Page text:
At the check-in counter at Copenhagen’s International Airport, an SAS agent informed us that we had missed our flight to Frankfurt and that we would need to rebook. In order to rebook, he added, we would need to go to a counter across the terminal.
Our response? No way! We had been standing in line for two hours to get to the counter simply to hand our bags to the agent. They were already tagged. If we left our position without getting our boarding passes, we would miss our river cruise. Here’s how we fought – and won.
What Went Wrong
When we arrived at Copenhagen’s International Airport two hours before our flight to Frankfurt, the terminal was jammed pack. An exceptionally long line of passengers snaked through the terminal.
As a frequent flyer to and from Kastrup, I knew something was wrong. Within a few minutes, I learned that the mechanism that moves the luggage from the counters to the airplanes was broken. The situation at Kastrup was chaos.
Even though we had checked in and tagged our luggage, we had to wait until we could hand the bags over to an agent, and with the luggage mechanism broken, handing the bags over took hours, instead of minutes. It took so long, in fact, that we missed our flight.
And so after enduring snowstorms that crippled air traffic in much of Northern Europe in the days prior, holiday travelers would once again miss their flights or be delayed getting to their destinations.
There must have been 1,000 or more people in the terminal all stuck in the same predicament. Making matters worse was that neither the airport authorities nor SAS communicated what was going on and how it would be handled.
How It Should Have Been Handled
Airport authorities should have taken charge to make announcements telling passengers what was going on and updating us frequently. Information not only would have provided some comfort but also would have allowed us to assess our situations and plan accordingly.
SAS also should have taken charge, telling passengers how the airline was dealing with the situation.
Maybe it’s because the Scandinavians are characteristically shy that neither the airport authorities nor SAS made any announcements, except for a recording that told passengers that the airport regretted the delay. An explanation would have been much more useful than an apology. We were left in a vacuum of uncertainty.
We also were left on our own to figure out what to do. Because I hold a Eurobonus Silver Card (the middle tier in SAS’s frequent-flyer program), we were allowed to use Business Class check-in. After standing in that line for an hour and not moving an inch, we moved to the Economy Class check-in, which was inching forward.
The clocked ticked. Would we make it? There was no way to know. Our 9:05 a.m. flight to Frankfurt was not even listed on the board, and it was only 8:30 a.m. Was our flight delayed? Cancelled? After muscling my way to a counter, I learned that the flight was delayed. Why didn’t SAS use its text messaging system to inform us and others of the delays that morning?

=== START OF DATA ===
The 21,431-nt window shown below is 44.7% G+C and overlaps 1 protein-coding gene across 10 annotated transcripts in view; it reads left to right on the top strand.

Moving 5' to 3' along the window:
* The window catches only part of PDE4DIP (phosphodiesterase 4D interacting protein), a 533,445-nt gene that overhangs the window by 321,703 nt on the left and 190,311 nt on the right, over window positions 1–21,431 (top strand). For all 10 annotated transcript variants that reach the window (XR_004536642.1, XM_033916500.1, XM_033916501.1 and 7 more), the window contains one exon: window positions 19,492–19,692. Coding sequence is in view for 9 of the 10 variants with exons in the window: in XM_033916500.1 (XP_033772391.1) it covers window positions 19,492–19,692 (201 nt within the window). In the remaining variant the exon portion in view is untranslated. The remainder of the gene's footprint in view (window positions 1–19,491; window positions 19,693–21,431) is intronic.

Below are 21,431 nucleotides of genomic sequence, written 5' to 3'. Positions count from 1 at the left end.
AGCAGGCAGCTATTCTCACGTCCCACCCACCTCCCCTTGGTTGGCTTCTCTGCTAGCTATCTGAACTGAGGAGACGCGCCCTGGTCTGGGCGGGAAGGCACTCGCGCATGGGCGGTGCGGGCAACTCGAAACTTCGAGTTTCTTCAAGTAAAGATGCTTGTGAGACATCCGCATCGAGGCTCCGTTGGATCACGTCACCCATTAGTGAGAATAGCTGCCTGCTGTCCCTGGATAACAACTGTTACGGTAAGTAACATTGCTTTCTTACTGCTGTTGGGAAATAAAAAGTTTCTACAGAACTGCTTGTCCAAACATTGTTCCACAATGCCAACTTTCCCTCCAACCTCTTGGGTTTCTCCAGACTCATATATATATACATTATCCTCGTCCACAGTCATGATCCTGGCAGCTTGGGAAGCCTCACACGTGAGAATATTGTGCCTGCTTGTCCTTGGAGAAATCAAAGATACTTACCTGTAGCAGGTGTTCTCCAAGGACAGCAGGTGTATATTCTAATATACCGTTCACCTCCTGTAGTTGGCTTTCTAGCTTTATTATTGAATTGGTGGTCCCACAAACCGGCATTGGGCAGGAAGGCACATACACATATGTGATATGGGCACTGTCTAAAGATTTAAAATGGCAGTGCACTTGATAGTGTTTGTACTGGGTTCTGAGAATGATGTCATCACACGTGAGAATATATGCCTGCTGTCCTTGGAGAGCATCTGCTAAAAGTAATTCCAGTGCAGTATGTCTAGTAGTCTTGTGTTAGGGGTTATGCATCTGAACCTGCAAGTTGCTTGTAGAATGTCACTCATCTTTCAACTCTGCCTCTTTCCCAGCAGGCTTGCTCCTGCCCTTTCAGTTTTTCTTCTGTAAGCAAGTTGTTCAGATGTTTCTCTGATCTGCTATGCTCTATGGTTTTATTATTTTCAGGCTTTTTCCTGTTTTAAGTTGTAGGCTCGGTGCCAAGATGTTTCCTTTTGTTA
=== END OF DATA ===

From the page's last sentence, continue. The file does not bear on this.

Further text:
People clearly were frustrated by the lack of information. If I had possessed a megaphone, I would have stood on the counter and shouted: “Because neither SAS nor the airport authorities will take charge and tell you what’s going on, I will tell you what I know.” I would have explained the situation to the best of my knowledge and added: “Say goodbye to your luggage once you do get to check it in. Your bags will never make it to your destination with you, so plan accordingly.”
What You Can Do In Similar Situations
- Take Charge. Because the authorities won’t take charge, it’s up to you to do so. Be pushy and demanding. I know it’s not ideal to be a nuisance, but, as the saying goes, the squeaky wheel gets the grease. Don’t be afraid to break line and go to the counter to ask about your flight, what’s going on and how it’s being handled. Of course, this would not be necessary if the airport authorities and airlines took it upon themselves to keep us informed using the various forms of technology available to them: public address systems, flight boards, text messages, emails, etc.
- Be Persistent. As previously noted, when we finally got to the counter to check our bags, the agent told us we had missed our flight and would need to rebook. That presented a problem: If we left the line, we would surely miss our river cruise. We had stood in line two hours to get to this point. Rebooking and rechecking our luggage could mean an additional two or more hours. Before giving up, I went to another agent, who, remarkably, got us on a flight departing in 15 minutes. Don’t take no for an answer.
- Pack An Overnight Bag. Don’t assume that your luggage won’t make it to your destination with you. Know that it won’t. With that knowledge, open your suitcase right there in the airport and shift over what you’ll need for the next couple of days. Arriving in Frankfurt to no bags, we were glad we packed clothes for a couple of days in our makeshift carry-on bags.
Two of the SAS agents I spoke with during the ordeal said they were embarrassed by the situation at Kastrup. They certainly seemed sincere.
One of the agents, however, proceeded to shift blame and point fingers. In contrast, the other tried to help. In business, as in life, it’s often the response to a problem that ultimately defines the person or brand.
After being refused a new boarding pass from one agent, I went to another. He got us on the flight to make it in time for the river cruise departure. “Extra service,” he said, handing over the boarding tickets, indicating that he had gone above and beyond the call of duty.
As we ran to the gate for our flight for Frankfurt, I noticed a billboard, “Problems can be complicated,” it read. “Solutions shouldn’t be.” That’s a message that Kastrup and SAS, and in fact, all who serve travelers, should take to heart.